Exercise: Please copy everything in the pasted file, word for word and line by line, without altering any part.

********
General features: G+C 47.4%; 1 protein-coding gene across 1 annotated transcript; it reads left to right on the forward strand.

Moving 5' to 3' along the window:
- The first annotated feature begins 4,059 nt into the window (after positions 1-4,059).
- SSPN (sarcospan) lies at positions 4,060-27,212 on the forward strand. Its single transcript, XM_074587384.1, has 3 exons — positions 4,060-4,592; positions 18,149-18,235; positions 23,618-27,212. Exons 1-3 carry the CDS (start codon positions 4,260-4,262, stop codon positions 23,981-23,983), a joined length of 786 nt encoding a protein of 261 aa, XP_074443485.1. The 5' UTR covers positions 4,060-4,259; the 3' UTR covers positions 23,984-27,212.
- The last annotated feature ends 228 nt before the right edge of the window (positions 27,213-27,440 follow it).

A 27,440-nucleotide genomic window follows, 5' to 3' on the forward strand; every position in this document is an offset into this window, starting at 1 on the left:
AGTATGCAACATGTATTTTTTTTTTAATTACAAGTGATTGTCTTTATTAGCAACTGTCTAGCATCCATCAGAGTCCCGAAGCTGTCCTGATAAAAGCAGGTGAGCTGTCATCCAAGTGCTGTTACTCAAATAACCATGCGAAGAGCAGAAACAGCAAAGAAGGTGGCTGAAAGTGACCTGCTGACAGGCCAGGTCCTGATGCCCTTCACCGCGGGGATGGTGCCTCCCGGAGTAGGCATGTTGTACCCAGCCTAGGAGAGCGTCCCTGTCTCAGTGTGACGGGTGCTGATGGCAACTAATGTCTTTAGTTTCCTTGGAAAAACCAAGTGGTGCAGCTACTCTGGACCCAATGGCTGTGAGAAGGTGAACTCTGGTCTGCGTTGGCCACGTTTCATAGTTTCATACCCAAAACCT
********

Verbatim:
General features: G+C 47.4%; 1 protein-coding gene across 1 annotated transcript; it reads left to right on the forward strand.

Moving 5' to 3' along the window:
- The first annotated feature begins 4,059 nt into the window (after positions 1-4,059).
- SSPN (sarcospan) lies at positions 4,060-27,212 on the forward strand. Its single transcript, XM_074587384.1, has 3 exons — positions 4,060-4,592; positions 18,149-18,235; positions 23,618-27,212. Exons 1-3 carry the CDS (start codon positions 4,260-4,262, stop codon positions 23,981-23,983), a joined length of 786 nt encoding a protein of 261 aa, XP_074443485.1. The 5' UTR covers positions 4,060-4,259; the 3' UTR covers positions 23,984-27,212.
- The last annotated feature ends 228 nt before the right edge of the window (positions 27,213-27,440 follow it).

A 27,440-nucleotide genomic window follows, 5' to 3' on the forward strand; every position in this document is an offset into this window, starting at 1 on the left:
AGTATGCAACATGTATTTTTTTTTTAATTACAAGTGATTGTCTTTATTAGCAACTGTCTAGCATCCATCAGAGTCCCGAAGCTGTCCTGATAAAAGCAGGTGAGCTGTCATCCAAGTGCTGTTACTCAAATAACCATGCGAAGAGCAGAAACAGCAAAGAAGGTGGCTGAAAGTGACCTGCTGACAGGCCAGGTCCTGATGCCCTTCACCGCGGGGATGGTGCCTCCCGGAGTAGGCATGTTGTACCCAGCCTAGGAGAGCGTCCCTGTCTCAGTGTGACGGGTGCTGATGGCAACTAATGTCTTTAGTTTCCTTGGAAAAACCAAGTGGTGCAGCTACTCTGGACCCAATGGCTGTGAGAAGGTGAACTCTGGTCTGCGTTGGCCACGTTTCATAGTTTCATACCCAAAACCT